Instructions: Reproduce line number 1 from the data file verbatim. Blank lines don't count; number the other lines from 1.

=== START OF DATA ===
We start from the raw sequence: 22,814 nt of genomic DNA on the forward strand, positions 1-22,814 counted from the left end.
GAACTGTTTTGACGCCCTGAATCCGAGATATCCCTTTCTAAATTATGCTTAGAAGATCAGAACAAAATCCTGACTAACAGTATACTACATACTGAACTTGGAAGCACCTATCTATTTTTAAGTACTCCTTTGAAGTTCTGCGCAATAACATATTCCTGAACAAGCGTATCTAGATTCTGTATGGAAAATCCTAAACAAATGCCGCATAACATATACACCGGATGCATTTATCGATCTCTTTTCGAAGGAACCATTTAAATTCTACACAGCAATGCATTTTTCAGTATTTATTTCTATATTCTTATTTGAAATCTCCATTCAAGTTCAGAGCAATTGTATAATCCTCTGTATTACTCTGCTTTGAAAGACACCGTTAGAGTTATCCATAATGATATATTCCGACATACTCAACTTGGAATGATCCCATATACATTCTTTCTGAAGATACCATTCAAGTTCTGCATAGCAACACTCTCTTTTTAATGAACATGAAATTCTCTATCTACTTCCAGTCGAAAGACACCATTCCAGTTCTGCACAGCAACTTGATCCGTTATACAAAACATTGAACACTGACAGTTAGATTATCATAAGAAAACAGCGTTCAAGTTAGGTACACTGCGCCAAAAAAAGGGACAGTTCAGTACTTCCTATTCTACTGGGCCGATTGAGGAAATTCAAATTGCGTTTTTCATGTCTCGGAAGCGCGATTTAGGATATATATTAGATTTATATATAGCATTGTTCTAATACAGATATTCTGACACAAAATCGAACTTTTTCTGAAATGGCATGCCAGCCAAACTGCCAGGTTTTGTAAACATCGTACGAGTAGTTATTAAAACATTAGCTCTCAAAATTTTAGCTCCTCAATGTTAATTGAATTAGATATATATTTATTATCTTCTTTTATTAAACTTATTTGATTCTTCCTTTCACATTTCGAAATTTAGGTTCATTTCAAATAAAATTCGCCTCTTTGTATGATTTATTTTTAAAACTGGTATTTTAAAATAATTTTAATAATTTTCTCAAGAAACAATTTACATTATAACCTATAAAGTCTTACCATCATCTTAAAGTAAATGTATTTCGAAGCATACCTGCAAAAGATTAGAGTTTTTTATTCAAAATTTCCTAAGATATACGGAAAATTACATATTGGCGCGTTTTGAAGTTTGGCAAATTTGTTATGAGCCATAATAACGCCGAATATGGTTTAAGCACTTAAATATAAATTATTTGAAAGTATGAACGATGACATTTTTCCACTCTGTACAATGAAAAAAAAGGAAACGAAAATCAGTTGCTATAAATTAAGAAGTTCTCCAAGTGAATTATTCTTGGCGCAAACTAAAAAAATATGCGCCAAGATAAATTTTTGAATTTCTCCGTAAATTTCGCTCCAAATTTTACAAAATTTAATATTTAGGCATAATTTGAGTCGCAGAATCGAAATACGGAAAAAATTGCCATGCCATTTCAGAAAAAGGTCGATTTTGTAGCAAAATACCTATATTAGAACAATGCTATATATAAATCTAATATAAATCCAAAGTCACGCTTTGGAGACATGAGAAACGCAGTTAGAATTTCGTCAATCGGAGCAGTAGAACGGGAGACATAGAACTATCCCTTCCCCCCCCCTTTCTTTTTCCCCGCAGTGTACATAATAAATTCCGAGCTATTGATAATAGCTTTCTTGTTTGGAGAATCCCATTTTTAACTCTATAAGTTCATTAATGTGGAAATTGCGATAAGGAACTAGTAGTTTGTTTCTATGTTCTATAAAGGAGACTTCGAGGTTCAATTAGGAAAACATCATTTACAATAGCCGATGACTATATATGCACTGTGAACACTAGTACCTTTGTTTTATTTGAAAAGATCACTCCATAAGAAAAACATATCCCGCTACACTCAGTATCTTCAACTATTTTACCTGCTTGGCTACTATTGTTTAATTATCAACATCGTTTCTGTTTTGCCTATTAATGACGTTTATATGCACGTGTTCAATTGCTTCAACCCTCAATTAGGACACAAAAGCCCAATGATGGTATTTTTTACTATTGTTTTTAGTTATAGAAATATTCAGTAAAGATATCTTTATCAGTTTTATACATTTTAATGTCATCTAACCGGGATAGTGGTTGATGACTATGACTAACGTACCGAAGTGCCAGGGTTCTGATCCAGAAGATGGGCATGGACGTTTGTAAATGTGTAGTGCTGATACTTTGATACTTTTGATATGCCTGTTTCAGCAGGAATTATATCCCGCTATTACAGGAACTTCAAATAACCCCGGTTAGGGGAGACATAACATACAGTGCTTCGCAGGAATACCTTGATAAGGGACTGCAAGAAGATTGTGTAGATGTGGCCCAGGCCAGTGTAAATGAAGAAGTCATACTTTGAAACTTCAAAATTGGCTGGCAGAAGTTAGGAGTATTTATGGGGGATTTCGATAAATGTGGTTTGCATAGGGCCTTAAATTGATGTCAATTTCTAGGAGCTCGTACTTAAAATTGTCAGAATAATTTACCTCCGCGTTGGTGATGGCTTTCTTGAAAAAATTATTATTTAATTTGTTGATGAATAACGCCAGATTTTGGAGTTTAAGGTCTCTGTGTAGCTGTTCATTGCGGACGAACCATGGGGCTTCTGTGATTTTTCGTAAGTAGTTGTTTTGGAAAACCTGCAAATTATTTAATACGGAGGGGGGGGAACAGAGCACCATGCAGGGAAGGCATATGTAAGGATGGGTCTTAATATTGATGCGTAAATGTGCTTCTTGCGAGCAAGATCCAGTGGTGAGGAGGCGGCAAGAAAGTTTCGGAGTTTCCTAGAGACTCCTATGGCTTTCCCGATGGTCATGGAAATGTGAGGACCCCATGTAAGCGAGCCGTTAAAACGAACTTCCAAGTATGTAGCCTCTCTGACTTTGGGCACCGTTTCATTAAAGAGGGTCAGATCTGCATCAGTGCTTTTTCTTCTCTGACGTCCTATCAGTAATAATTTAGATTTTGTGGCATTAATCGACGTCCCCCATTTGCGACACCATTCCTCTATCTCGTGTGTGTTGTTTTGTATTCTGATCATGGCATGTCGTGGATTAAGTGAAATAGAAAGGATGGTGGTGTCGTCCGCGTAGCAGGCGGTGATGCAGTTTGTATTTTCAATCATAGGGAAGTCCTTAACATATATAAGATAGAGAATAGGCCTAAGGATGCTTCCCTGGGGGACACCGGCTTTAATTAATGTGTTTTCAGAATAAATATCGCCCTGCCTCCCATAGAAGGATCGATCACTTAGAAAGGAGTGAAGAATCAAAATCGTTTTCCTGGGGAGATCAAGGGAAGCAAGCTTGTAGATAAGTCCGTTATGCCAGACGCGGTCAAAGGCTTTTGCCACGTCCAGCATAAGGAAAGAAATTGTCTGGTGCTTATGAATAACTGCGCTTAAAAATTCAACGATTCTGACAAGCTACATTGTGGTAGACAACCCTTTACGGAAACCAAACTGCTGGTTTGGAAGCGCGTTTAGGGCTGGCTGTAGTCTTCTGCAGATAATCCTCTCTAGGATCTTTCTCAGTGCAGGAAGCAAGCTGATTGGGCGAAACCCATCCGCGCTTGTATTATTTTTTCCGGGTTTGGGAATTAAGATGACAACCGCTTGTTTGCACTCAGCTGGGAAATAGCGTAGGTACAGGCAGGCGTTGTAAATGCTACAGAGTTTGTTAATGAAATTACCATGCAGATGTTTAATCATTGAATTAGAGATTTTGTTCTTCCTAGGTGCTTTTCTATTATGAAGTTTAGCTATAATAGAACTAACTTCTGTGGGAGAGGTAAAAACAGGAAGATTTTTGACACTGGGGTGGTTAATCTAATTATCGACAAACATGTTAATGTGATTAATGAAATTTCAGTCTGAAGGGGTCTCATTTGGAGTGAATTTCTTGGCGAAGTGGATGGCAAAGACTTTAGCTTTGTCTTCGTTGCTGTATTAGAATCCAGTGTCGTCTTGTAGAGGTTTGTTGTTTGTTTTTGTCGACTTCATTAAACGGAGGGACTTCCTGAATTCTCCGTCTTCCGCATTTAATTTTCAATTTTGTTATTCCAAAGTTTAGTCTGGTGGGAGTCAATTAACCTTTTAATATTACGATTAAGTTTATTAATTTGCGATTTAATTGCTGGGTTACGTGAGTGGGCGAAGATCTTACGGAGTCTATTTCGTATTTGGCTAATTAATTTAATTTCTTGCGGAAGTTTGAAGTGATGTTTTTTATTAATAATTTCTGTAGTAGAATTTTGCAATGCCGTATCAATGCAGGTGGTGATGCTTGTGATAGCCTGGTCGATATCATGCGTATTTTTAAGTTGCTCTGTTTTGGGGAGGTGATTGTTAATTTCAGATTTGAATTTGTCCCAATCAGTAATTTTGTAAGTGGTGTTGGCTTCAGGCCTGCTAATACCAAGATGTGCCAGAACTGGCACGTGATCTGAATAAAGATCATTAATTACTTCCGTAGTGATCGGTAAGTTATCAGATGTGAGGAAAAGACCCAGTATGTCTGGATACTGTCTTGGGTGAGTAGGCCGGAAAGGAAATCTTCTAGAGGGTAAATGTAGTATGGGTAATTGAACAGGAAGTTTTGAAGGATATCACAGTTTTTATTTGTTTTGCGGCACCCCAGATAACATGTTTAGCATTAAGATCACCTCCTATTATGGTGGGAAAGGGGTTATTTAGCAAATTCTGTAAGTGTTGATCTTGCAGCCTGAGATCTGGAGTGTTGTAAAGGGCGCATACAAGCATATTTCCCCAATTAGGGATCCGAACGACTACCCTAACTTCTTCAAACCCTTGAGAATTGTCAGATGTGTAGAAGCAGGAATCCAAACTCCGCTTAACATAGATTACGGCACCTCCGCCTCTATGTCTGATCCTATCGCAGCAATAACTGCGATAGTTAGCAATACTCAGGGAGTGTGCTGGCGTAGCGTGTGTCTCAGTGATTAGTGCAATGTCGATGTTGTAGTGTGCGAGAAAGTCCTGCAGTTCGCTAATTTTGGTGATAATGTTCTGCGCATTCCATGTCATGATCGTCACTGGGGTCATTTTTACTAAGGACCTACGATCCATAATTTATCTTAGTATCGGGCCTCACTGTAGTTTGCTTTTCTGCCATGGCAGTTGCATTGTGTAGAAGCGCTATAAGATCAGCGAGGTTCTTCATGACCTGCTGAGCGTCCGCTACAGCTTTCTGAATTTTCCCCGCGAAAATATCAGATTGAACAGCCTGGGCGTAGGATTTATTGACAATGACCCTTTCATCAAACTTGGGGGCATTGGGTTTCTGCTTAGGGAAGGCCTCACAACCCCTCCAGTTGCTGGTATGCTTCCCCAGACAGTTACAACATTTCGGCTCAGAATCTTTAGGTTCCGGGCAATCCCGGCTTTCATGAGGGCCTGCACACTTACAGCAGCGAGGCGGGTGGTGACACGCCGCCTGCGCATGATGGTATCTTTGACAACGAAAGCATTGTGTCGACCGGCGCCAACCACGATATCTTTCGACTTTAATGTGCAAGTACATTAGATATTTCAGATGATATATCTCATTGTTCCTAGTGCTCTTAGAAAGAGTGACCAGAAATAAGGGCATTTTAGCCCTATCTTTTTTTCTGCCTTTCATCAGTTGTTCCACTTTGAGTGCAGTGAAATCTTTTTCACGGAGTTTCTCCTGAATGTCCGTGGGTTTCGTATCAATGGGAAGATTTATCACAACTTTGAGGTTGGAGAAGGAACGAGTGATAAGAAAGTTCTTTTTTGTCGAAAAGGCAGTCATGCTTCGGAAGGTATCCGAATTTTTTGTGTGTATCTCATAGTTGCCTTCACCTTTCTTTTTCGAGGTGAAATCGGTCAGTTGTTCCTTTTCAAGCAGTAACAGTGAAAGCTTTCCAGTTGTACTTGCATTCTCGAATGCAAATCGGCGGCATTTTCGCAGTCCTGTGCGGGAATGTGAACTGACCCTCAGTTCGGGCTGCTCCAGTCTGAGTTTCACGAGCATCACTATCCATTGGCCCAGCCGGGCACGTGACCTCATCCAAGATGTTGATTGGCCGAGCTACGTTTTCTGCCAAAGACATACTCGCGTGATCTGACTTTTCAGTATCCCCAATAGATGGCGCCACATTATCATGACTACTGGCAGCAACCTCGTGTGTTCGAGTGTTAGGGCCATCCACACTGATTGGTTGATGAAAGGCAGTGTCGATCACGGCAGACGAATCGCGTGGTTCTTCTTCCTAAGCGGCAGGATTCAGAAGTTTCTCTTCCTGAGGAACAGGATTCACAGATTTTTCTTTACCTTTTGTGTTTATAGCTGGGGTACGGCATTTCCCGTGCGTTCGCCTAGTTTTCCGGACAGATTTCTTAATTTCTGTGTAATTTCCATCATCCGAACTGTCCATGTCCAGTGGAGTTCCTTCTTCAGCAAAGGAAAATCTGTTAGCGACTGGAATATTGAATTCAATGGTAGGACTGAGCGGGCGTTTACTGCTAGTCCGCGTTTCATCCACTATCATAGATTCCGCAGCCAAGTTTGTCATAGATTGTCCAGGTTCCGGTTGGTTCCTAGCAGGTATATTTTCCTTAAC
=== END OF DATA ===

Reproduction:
We start from the raw sequence: 22,814 nt of genomic DNA on the forward strand, positions 1-22,814 counted from the left end.